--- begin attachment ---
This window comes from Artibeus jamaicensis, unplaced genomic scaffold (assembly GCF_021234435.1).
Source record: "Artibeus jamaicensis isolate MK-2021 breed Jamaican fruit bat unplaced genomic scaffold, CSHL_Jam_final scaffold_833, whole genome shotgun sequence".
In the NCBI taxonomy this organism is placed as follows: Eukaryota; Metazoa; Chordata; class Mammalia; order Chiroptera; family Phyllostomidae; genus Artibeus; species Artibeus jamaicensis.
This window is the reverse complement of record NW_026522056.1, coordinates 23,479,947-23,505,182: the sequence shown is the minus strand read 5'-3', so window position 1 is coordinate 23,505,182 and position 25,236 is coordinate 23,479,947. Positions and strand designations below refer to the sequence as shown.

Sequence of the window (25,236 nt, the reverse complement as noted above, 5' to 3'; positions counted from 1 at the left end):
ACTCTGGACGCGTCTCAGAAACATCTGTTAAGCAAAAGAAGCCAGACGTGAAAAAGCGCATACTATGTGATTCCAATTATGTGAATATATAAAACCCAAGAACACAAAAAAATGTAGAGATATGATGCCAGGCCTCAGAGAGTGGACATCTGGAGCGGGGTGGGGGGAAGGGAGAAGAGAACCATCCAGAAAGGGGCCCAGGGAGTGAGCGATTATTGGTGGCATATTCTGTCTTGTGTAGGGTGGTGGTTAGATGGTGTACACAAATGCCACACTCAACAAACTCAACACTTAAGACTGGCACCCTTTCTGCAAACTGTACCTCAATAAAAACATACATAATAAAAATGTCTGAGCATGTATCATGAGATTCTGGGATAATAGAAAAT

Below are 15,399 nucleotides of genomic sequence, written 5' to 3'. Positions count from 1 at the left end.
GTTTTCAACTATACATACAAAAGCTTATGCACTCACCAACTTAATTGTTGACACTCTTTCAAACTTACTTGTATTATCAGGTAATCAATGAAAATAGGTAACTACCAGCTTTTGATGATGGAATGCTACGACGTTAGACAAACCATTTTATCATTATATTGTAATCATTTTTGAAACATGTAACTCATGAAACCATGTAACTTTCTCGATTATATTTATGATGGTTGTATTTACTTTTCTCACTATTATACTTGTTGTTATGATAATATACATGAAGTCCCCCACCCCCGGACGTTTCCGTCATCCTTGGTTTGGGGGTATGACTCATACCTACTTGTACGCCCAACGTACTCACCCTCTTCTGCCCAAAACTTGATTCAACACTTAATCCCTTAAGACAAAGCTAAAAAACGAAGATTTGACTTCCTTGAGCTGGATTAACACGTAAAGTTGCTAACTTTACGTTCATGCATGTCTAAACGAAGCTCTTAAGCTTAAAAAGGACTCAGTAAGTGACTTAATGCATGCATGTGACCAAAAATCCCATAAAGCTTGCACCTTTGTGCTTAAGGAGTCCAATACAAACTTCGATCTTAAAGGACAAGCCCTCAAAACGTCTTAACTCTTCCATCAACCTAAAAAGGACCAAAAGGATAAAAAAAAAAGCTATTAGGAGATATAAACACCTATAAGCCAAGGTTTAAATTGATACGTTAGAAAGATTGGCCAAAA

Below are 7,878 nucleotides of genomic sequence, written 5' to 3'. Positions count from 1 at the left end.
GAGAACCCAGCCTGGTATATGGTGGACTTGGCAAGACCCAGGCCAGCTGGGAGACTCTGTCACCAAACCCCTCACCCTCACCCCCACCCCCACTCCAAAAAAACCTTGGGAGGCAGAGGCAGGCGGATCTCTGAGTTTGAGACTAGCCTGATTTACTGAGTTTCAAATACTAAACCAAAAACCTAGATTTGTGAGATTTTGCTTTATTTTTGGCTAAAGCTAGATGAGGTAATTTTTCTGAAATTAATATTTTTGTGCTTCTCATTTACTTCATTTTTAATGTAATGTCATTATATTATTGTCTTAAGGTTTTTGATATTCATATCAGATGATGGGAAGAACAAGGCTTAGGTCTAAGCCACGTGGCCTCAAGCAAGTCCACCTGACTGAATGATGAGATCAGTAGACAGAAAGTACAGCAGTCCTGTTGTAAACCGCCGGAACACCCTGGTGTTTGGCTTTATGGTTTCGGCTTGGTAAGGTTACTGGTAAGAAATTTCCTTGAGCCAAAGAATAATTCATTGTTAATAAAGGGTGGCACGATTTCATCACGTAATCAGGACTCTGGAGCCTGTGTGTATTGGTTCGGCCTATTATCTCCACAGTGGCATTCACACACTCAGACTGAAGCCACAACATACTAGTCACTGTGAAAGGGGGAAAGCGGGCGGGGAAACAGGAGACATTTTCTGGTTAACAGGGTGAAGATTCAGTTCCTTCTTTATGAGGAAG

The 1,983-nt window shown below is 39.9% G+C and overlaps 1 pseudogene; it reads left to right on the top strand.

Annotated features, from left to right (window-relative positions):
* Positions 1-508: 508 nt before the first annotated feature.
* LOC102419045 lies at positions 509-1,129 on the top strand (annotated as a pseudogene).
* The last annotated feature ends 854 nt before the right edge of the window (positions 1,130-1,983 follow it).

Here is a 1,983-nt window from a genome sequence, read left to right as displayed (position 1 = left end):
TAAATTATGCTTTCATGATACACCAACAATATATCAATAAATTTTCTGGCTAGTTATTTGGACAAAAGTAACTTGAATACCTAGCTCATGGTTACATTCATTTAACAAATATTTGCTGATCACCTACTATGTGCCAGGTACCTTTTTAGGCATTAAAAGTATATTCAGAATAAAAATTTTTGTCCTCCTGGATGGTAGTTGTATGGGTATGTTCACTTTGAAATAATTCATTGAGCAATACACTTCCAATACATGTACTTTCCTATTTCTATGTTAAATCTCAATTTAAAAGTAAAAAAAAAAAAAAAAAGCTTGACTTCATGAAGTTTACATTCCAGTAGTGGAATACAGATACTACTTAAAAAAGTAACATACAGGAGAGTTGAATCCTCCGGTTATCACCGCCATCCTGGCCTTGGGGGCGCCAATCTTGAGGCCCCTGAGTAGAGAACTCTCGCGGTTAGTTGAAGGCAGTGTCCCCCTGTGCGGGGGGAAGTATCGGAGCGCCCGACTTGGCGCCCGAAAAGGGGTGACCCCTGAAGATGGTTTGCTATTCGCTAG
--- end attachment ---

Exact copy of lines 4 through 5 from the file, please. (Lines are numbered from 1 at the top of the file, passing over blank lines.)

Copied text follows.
This window is the reverse complement of record NW_026522056.1, coordinates 23,479,947-23,505,182: the sequence shown is the minus strand read 5'-3', so window position 1 is coordinate 23,505,182 and position 25,236 is coordinate 23,479,947. Positions and strand designations below refer to the sequence as shown.

Sequence of the window (25,236 nt, the reverse complement as noted above, 5' to 3'; positions counted from 1 at the left end):